Looking for Dogs

The National Poetry Month Challenge #6 Write a poem about dogs was a little difficult for me. I was all set to do a fun poem about a favorite dog but I was abruptly reminded of the not so positive aspects of the less than domesticated or socialized canine…

There are two sides to every coin
What’s good and bad conjoin
The cattle dog nips at the heel
Good for cows but makes kids squeal
A Rottweiler can pull a cannon’s weight
But on the leash is an undesirable trait
Border collies have a quick mind
That leaves a slow owner far behind
A working breed is hard pressed as a pet
With no mission from the owner set
A shredded cushion or ravaged rug
Boredom’s symptom from Poodle to Pug
Left alone for hours on end
Dogs into bad behavior descend
Incessant barking or the prolonged howl
Poor socialization and at all persons growl
Digging holes or jumping the fence
Running amok at the owner’s expense
Who is to blame for canine villains?
What the cost – thousands or millions?
For every good trait in dogs we praise
There are equal bad ones we can appraise
Consider wisely when selecting a dog
Avoid an Animal Control dialogue!

I’ve seen many good dogs. The good ones far outweigh the rotten ones. But the bad dogs are the ones that make a lasting impression. Working in the Veterinary field I’ve been on the receiving end of some nasty behavior. Many dogs do not enjoy the veterinary setting and they are quick to let you know. Others are on their best behavior. The dogs that earn a place on the “naughty list” are the ones that do not tell you where you stand in their opinion or they deceive you. Case in point, a cocker spaniel would wag his little stump of a tail and act excited to see you. As soon as you were within striking distance the dog would lunge and try to take a chunk of flesh from your body. Some others had a hair trigger. They would be fine one minute and as soon as some stimulus (unknown/unseen) was sensed by the dog they would go into a rage and attack whatever or whoever was handy. Sadly this behavior is so very dangerous and these dogs can never be trusted. Some dogs are just plain untrained. It is usually a tiny dog. The owners think that a 5 pound dog doesn’t need to be trained to sit or stay. They are not taught manners and will jump up and scratch and claw at people, growl and bite at ankles or hands. The owners laugh it off – until the dog injures someone. Even then they announce “How bad can it be? She is only 5 (10, 15) pounds. She was just playing a little rough. You scared her…”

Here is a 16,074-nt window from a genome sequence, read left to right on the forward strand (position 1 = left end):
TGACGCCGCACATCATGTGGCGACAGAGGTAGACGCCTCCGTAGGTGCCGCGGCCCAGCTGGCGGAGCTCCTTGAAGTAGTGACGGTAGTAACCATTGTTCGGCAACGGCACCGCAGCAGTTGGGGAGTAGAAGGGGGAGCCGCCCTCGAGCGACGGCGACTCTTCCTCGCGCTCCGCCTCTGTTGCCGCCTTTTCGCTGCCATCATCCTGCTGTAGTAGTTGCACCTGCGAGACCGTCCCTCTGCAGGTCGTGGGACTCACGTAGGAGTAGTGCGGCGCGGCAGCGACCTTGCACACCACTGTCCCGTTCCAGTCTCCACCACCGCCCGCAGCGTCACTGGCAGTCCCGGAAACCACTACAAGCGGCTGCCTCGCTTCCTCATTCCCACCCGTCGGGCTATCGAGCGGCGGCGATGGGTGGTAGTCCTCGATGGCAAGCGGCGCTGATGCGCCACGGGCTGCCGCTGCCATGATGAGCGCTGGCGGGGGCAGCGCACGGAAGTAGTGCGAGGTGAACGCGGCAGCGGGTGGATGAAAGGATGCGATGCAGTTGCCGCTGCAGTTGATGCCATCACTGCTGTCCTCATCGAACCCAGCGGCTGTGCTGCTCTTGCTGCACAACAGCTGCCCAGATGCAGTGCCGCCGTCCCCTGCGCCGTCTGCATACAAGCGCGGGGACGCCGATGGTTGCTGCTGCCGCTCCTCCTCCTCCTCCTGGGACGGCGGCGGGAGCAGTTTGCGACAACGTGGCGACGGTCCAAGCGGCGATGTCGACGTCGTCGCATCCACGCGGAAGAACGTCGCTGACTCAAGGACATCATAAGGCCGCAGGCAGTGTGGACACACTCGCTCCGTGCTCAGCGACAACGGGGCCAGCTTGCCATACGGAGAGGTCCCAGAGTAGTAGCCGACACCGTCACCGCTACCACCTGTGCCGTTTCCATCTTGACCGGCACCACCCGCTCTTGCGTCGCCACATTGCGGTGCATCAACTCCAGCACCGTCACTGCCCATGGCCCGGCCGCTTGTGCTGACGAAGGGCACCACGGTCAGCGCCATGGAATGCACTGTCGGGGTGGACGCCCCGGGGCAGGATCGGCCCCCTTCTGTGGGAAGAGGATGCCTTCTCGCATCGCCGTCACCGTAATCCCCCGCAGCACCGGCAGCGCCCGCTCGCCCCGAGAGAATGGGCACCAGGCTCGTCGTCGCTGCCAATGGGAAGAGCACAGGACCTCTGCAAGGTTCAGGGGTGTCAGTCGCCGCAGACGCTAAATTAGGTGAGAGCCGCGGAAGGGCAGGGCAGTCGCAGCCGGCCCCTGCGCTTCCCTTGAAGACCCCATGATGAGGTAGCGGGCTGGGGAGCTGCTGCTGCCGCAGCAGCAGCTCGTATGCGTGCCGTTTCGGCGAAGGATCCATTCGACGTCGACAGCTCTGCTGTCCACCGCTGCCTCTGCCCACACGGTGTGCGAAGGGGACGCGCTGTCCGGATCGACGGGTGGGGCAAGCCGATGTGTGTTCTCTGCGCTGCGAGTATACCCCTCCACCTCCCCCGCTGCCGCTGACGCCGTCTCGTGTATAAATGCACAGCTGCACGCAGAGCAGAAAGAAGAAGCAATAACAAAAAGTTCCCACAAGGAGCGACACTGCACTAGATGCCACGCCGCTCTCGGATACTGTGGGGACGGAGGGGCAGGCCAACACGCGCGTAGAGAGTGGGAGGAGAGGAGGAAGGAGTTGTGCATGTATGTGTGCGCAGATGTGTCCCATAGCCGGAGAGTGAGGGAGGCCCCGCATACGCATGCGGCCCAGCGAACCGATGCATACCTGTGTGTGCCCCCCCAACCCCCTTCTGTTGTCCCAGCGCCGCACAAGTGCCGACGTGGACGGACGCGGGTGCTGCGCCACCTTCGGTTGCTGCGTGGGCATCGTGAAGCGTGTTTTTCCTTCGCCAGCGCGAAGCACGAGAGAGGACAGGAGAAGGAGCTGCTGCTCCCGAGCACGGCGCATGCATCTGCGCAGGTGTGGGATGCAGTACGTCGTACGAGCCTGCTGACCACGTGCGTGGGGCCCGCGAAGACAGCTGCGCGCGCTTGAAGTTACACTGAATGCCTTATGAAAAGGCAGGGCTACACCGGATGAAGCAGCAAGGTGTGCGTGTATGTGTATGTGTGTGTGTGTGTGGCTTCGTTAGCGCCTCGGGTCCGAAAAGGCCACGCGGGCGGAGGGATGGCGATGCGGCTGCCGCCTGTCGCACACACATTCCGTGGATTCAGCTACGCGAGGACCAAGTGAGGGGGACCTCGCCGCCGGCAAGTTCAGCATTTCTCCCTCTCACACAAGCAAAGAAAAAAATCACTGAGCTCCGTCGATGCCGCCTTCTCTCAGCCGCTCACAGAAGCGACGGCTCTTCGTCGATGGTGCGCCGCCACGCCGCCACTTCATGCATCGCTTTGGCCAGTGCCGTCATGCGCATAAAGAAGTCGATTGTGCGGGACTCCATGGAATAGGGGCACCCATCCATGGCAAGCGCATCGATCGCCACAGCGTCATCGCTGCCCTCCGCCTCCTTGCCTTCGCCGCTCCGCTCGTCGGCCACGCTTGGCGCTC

37 thoughts on “Looking for Dogs

  1. I understand your take on the dogs and you are so correct. Heel nipping is not funny. Neither is a bite in the backside when your back is turned. I was on our city’s Animal Control Advisory Board years ago.what I learned either saddened me or angered me.

    Like the poem.

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    1. Some breeds are more easily trained than others but that doesn’t get you off the hook. All dogs (from the teacup poodle to the Borzoi) need to be properly trained and socialized. It really makes the dog a joy and of course reduces the chance of running amok with neighbors, other dogs, and the law!

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  2. I am a staunch dog lover, but you are 100% right about how a trait that is desirable in a working dog can be undesirable in a pet. The one I regularly walk is a big fella, 65 lbs, and strong as an ox. If I didn’t train him to obey commands, I would be covered in mud and/or road rash. He requires lots of heavy-duty chew toys. He’s very people-friendly, but if you touch a sore spot (which the vet and staff often have to do with his bad knee) he might snap. I think even the best-behaved dogs have their limits. And think about it from the dog’s point of view, how much they are expected to give up in order to be a pet. Here’s an older poem of mine, where the established house dog imparts his wisdom to the newbie:

    GIVE AND TAKE

    Your Alpha days are past, kid
    the humans run the show
    You’ll learn their lingo fast, kid